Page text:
There's a before, and there's an after.
In the before, it was a relatively normal night. The kind of night any 14-year-old girl might have.
Devyn ate dinner, watched TV and had small, unremarkable interactions with her family. Then, around 10 o'clock, she decided to turn in.
"I went to bed as I normally would, and then all of a sudden ... my hips... they just hurt unimaginably!" Devyn says. "I started crying, and I started shaking."
It was around midnight, but the pain was so intense she couldn't stop herself — she cried out so loudly she woke her mother, Sheila. Together, they did everything they could to neutralize the pain — stand up, lie down, hot bath, pain medication. But there was no escape, not for Devyn, and so not for Sheila.
"You go to cancer first, right? It's like, 'OK, maybe you have cancer, maybe it's a tumor?' " Sheila says.
When she was calm enough to reason with herself, Sheila decided cancer was improbable but wondered what was going on? The only thing they could think of was that the hip pain was somehow related to the minor knee surgery Devyn had gotten a few months before — she had broken the tip of her distal femur one day during dance practice.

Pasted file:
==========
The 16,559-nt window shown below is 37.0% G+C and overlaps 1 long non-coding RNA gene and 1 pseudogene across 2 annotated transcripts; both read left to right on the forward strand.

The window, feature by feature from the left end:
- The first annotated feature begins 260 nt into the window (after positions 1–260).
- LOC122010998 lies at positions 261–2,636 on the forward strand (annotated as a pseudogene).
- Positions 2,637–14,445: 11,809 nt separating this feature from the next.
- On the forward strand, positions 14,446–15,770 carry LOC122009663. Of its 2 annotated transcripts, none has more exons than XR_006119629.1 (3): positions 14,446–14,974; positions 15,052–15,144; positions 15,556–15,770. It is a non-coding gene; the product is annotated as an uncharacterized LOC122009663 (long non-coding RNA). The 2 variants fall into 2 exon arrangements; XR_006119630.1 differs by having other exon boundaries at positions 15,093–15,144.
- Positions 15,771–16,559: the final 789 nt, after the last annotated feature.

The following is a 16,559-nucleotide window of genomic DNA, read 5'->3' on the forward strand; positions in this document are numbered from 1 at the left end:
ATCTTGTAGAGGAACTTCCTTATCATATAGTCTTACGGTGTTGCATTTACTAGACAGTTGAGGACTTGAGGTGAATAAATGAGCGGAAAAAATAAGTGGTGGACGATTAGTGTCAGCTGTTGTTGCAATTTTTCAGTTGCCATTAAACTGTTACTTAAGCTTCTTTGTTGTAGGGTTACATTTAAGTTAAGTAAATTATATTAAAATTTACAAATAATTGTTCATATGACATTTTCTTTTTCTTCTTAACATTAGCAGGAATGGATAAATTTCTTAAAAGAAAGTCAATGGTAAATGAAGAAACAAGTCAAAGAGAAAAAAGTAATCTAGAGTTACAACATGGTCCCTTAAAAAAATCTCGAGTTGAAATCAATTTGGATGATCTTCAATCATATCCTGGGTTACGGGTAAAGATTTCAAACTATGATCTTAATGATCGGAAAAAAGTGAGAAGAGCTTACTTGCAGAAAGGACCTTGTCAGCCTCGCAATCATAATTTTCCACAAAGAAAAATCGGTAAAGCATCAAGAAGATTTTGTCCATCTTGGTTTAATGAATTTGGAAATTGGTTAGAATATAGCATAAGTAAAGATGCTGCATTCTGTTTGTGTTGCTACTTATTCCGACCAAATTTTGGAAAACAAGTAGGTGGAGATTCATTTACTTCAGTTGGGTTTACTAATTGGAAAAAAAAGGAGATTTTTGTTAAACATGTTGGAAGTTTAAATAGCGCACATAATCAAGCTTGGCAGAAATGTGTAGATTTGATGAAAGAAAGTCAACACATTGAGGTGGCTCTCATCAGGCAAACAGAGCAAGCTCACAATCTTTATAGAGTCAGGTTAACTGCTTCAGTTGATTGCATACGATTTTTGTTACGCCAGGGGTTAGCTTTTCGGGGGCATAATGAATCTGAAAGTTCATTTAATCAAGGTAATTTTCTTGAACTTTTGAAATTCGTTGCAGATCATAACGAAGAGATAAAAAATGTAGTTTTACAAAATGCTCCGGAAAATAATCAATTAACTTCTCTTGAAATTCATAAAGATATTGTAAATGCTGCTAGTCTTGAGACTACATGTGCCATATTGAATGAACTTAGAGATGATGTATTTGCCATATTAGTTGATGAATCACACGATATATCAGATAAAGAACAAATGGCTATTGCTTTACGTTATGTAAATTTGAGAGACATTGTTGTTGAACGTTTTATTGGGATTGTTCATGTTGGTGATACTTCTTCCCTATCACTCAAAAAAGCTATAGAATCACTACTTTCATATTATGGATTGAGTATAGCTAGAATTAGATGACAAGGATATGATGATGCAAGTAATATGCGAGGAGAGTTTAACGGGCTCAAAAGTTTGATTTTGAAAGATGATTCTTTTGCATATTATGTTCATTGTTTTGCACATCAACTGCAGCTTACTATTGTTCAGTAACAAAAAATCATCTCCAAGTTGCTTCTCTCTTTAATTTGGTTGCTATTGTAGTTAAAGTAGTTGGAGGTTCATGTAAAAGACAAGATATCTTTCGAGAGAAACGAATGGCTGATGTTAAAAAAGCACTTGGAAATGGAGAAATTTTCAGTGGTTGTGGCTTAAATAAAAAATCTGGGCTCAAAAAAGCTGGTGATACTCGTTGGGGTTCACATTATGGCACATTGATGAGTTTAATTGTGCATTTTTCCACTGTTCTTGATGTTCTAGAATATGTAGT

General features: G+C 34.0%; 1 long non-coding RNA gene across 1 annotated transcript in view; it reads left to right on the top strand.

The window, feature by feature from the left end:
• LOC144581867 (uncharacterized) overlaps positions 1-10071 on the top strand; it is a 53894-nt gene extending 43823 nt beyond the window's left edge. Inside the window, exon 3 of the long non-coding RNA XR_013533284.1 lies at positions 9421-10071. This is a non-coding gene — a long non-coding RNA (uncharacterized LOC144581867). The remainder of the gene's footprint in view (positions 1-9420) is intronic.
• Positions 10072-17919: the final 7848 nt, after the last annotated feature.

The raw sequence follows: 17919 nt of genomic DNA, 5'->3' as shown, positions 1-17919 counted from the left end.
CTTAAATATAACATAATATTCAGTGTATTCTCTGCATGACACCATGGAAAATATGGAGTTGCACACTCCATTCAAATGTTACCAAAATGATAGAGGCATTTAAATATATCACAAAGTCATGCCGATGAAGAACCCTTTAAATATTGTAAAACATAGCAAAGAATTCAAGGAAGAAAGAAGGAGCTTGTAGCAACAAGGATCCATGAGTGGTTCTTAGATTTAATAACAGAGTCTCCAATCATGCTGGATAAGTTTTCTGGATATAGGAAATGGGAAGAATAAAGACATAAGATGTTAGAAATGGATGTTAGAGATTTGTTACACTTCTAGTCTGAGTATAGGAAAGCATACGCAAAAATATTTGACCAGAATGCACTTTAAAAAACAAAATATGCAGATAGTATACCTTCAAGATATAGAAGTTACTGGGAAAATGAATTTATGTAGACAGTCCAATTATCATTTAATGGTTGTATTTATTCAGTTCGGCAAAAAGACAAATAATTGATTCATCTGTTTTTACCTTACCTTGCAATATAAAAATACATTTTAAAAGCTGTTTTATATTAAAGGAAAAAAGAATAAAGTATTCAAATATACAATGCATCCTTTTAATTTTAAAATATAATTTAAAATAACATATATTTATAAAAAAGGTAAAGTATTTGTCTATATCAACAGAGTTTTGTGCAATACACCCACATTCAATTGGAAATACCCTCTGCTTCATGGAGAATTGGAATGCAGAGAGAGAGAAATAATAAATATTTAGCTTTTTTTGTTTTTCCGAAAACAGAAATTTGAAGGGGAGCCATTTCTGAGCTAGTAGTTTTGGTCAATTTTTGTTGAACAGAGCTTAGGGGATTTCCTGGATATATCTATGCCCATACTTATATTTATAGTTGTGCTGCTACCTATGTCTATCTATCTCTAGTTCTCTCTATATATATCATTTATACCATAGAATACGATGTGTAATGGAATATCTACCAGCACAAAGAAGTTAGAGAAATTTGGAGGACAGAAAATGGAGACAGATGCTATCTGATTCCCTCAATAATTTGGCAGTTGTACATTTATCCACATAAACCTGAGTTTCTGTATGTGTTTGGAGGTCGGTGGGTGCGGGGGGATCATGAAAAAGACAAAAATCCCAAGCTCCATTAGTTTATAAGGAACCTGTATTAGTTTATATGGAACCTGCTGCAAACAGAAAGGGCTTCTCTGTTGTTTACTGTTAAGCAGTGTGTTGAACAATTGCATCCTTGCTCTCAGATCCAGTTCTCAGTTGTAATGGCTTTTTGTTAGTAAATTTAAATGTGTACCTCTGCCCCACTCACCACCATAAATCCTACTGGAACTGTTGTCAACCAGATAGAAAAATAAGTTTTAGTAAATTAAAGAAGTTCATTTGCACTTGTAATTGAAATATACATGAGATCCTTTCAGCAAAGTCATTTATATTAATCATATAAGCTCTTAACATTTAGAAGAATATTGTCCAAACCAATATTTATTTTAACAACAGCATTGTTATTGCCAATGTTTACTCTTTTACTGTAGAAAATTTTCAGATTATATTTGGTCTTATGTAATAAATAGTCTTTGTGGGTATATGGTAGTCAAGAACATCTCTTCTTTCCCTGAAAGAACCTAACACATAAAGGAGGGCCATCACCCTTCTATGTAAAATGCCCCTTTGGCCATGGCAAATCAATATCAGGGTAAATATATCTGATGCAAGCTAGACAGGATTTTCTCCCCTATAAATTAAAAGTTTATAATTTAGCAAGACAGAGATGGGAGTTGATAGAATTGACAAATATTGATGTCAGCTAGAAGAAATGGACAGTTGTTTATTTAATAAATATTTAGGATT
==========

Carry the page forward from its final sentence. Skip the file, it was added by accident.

So as usual, Sheila snapped to attention to solve the problem. It was 2016 — surely modern medicine could fix this. (NPR is not using Devyn's or Sheila's last name to protect Devyn's privacy as a minor discussing her medical treatment.)
They started by calling Devyn's surgeon, but the surgeon had no explanation for the pain. He renewed Devyn's prescription for Percocet and wrote a new prescription for tramadol. But the pain only got worse, so they lined up more appointments: their pediatrician, a naturopath, a pain specialist, a sports medicine doctor.
Every doctor's visit was the same. The doctor would ask Devyn about her pain: Where was it, and what was her pain number on a scale from 1 to 10? Then the doctor would order some tests to find the pain's cause.
But no matter where the doctors looked in Devyn, all they saw was a perfectly normal body.
"You are healthy. Nothing is wrong." Those are the words the doctors said to Devyn and Sheila over and over again. It made no sense. And it felt, paradoxically, like the more attention they gave to the pain, the bigger the pain grew.